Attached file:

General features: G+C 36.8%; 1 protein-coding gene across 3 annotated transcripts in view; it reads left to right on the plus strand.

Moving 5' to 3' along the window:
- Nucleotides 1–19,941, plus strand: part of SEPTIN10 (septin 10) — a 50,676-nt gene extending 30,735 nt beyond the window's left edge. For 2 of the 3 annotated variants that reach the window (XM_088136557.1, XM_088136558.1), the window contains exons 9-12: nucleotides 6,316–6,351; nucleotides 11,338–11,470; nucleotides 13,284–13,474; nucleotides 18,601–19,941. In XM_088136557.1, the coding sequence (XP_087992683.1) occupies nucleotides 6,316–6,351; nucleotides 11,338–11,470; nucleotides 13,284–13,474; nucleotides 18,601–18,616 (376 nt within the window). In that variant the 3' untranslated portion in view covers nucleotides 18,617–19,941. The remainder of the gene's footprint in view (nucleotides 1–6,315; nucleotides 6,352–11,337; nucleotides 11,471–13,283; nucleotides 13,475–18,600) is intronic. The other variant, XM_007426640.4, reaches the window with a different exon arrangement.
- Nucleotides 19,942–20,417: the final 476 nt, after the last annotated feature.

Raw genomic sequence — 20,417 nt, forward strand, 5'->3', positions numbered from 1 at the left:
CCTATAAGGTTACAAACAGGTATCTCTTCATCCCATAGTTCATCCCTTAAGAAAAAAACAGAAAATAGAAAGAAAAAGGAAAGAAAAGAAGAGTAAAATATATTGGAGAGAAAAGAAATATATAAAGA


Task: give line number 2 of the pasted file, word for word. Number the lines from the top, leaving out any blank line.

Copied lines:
Moving 5' to 3' along the window: